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Japan makes big steps towards a cashless society

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If all goes to plan, by the spring of next year, companies in Japan will be able to use a system to pay salaries digitally, bypassing bank accounts and using payment apps instead.

This is the Japanese government’s plan that shows the country is trying to catch up with others in Asia when it comes to moving towards a cashless society, says a piece published on the World Economic Forum (WEF) website.

Japan’s stated goals of introducing a digital salary payment system are to help foreign workers who cannot open a bank account in the country, as well as to boost growth, financial services market and deregulation, and lower administrative fees, the blog post says.

Related: Central Bank Digital Currencies make authoritarianism, censorship, and surveillance easy

The wider and more strategic context of Japan’s push in the cashless society direction appears to be an attempt to tackle the issue of labor shortages, among others like productivity and “regional revitalization.”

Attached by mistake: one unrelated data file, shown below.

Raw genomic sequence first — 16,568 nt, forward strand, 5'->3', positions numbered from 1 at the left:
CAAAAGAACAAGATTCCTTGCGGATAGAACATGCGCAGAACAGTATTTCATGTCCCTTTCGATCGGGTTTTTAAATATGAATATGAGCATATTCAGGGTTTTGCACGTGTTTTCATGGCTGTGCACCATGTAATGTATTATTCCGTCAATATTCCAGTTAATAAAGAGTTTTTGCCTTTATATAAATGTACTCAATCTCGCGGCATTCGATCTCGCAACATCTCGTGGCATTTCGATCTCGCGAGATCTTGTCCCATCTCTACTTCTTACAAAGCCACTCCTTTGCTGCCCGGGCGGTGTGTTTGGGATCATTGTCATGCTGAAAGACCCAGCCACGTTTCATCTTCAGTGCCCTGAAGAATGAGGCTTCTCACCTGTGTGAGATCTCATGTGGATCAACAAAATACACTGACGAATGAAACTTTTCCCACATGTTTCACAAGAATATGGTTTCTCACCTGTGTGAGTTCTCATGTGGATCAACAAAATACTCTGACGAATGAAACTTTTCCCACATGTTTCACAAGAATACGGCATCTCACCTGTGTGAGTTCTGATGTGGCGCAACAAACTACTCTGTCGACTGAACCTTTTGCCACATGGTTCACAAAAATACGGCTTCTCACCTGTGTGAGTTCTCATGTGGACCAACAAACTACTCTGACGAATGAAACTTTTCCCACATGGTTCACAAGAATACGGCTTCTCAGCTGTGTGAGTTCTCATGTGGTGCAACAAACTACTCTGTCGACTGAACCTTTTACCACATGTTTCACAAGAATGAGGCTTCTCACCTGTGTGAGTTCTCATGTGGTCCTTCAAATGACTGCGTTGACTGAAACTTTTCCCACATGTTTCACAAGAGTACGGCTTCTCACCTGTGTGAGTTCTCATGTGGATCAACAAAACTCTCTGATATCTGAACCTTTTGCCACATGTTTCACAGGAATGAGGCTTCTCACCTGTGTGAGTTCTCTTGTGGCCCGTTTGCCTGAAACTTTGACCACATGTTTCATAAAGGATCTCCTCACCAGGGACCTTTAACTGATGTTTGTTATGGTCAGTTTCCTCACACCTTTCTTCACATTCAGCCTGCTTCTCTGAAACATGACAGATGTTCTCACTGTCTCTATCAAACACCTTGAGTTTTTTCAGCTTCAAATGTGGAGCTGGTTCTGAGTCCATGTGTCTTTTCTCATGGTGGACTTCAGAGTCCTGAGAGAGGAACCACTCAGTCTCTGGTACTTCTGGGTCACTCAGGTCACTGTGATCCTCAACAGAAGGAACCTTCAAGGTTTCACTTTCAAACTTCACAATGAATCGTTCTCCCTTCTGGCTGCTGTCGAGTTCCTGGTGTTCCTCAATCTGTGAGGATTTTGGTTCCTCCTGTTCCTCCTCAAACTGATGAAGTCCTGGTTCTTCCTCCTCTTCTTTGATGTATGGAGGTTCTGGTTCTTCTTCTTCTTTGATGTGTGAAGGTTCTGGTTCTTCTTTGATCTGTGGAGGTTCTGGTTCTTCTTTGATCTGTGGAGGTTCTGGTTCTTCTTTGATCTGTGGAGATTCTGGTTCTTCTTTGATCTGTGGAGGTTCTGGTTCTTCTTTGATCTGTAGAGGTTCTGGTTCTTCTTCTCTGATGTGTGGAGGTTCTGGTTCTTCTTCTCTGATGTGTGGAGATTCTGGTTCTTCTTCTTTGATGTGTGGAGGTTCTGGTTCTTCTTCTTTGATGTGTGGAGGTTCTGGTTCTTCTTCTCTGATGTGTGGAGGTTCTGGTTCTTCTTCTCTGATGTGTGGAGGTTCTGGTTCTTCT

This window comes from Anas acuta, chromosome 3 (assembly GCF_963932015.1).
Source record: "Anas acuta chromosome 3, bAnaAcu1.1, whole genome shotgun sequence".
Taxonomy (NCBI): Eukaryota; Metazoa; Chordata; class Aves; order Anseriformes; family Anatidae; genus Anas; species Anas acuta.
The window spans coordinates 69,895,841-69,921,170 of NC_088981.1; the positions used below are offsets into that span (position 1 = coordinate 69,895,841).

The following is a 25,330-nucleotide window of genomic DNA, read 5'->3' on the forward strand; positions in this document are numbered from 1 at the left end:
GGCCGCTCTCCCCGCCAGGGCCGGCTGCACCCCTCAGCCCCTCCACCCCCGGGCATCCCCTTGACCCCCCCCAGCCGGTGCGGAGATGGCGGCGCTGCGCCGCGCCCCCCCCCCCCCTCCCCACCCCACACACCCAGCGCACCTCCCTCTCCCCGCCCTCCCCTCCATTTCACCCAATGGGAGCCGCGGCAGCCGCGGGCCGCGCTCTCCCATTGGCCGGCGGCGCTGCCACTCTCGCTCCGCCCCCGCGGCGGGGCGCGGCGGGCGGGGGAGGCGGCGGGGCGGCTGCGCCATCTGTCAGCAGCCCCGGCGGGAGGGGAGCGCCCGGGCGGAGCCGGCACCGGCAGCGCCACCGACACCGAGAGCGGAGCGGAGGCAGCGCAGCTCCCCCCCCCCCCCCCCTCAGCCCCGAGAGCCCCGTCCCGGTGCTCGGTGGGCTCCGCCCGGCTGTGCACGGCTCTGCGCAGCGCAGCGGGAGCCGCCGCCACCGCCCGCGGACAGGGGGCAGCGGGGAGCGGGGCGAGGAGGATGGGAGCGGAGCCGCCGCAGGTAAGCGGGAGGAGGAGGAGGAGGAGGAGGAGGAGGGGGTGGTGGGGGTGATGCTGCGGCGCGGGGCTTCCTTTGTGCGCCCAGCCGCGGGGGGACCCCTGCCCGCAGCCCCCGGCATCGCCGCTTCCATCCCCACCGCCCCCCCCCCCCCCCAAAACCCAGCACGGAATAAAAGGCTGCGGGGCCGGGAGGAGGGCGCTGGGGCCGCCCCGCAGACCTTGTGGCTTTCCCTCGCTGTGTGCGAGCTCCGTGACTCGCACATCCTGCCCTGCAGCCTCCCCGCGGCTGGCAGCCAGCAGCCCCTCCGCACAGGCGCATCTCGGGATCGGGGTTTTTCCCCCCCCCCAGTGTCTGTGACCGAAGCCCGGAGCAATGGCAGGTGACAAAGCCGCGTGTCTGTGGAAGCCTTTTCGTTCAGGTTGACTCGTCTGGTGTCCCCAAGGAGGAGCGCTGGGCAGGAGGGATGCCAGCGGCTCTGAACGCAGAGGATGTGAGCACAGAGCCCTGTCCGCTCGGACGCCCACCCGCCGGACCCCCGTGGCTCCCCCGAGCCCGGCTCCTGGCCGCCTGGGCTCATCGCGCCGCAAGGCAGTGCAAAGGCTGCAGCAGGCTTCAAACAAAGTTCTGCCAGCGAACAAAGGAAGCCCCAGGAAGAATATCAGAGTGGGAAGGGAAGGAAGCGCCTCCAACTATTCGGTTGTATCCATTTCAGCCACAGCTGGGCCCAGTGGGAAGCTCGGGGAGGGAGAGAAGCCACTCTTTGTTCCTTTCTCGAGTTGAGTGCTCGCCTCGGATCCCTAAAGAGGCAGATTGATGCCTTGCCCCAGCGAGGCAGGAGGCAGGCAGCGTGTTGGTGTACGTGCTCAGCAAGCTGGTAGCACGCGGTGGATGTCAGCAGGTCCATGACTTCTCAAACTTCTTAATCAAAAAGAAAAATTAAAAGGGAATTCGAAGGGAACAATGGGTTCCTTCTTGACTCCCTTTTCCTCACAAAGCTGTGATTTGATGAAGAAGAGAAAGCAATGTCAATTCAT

According to official sources, cashless payments in Japan were at 32.5% percent in 2021, up from 13.2 percent just a year prior – but this is still seen as “low and slow” compared to countries like South Korea, China, and Singapore where these figures stood at 93.6%, 83%, and 60.4%.

So far, there doesn’t seem to be much enthusiasm to adopt this latest scheme among Japanese companies surveyed by Works Human Intelligence. Out of 247 firms that participated, less than 30 percent said they are either considering or will be considering using this type of salary payment, citing operational costs as the main reason.

Japan has been trying for a while to implement its “Cashless Vision” policy, first launched in 2018 by the Ministry of Economy, Trade and Industry. The plan laid out in that strategy aims to bring the level of cashless transactions to 40 percent by 2025, and double that number going forward.

The country also has something called the Cashless Promotion Council, also set up in 2018. The council backs initiatives leading to the goal, and is composed of government and private sector representatives, as well as those from education and research.

Opposition to cashless society policies includes privacy violations, security risks at individual and state levels, and dependence on technology for financial inclusion.

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